Hold The Line Book with Guest Bobby Doyle

There was a time I went looking for something to tell me what was going on in my relationship. While I found materials that were out there, there wasn’t anything that I was looking for. I didn’t want a “wife” book. I wanted something that would serve me and my officer. I saw a need and decided to write one myself. I am proud of the final product and really surprised about the reviews from spouses, officers, and Departments who are saying “Yes this is what we have been missing!”

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There was a time I went looking for something to tell me what was going on in my relationship. While I found materials that were out there, there wasn’t anything that I was looking for. I didn’t want a “wife” book. I wanted something that would serve me and my officer. I saw a need and decided to write one myself. I am proud of the final product and really surprised about the reviews from spouses, officers, and Departments who are saying “Yes this is what we have been missing!”

My husband, Bobby, was really supportive of me writing the book because he remembers how I would “therapize him” on the back porch.  He knows that there was information I had that benefitted him and our relationship.  I am grateful to him for allowing me to share our stories in the book and use them so others can learn from our mistakes and successes.

Why did I write a book?

A big part of my book was making sure it was written for the officer and their support system. Whether that’s a spouse, family member, or friends. Bobby’s mom even read the book and told us it was helpful for her because she now understood why he had changed over the years. It is for any support system, but also for officers to understand what is going on with them. The book is based on psychology and research. I took all the information from books I have read, and I thought where are the gaps? What is the information I didn’t have? The gap for me was what to do about the connection between law enforcement culture and how it affected my relationship. From there I needed to know what to do about it and how to fix it. I have broken up the book in a way where it is clear on what to do with all the spillover, the biological impact, and the psychological impact the job has on your relationship.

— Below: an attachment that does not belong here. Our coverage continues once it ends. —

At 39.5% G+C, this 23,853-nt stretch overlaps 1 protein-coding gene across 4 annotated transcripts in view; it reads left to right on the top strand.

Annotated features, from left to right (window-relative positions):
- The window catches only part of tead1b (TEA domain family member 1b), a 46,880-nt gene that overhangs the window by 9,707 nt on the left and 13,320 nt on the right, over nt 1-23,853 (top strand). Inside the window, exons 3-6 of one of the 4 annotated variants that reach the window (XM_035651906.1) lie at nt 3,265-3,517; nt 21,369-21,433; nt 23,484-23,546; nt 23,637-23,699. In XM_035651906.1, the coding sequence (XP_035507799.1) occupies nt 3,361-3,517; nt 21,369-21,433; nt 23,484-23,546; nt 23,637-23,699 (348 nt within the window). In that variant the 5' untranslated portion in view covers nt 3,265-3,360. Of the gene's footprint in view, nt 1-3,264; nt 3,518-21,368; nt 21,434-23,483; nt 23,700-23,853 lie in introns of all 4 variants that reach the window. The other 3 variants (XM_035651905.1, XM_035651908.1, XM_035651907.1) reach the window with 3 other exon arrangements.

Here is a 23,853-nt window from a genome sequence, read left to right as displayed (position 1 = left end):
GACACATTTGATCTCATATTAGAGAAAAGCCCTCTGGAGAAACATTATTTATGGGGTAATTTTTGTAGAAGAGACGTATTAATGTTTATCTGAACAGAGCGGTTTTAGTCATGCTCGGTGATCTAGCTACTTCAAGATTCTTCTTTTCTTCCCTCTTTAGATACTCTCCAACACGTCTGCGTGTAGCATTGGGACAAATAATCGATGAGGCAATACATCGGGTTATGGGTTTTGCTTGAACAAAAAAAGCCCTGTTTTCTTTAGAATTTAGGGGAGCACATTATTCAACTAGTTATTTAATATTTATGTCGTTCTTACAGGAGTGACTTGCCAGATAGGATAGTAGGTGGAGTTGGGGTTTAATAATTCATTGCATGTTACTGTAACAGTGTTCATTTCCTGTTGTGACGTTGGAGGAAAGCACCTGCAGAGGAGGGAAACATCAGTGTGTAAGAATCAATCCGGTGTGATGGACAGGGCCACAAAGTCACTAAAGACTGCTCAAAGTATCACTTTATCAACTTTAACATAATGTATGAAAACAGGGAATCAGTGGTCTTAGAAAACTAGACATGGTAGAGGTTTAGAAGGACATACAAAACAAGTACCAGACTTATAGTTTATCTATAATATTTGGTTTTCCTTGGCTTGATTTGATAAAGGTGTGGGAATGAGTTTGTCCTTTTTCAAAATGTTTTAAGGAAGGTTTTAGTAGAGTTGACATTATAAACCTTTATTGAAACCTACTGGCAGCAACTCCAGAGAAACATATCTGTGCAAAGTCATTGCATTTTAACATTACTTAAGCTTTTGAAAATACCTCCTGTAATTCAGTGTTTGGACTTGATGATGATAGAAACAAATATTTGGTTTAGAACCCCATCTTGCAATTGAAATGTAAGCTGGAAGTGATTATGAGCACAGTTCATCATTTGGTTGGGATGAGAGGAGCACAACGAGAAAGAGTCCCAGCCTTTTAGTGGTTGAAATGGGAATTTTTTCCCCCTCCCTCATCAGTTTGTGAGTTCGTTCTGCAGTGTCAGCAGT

Using our stories to impact

When I was writing the book, I was nervous. Mostly because I used a lot of stories from my relationship. Ironically, one of the biggest compliments I have gotten about the book is that the weaving in of our stories really personalizes it and that people weren’t able to put the book down! The experiences that are in the book, give it more credibility because they actually happened. There were no hypotheticals. It was all real stuff.

I asked Bobby what it was like for him as he read what I was writing. “Enlightening. Surprising. Once I understood what you were writing about, I would go “I remember that” and then there were oh no moments. I was like wow that’s how she felt when that happened. I did not know and probably didn’t care at the time. That’s the honest truth. I wasn’t embarrassed. Some of it was just new to me. Then I could understand why you felt the way you felt.”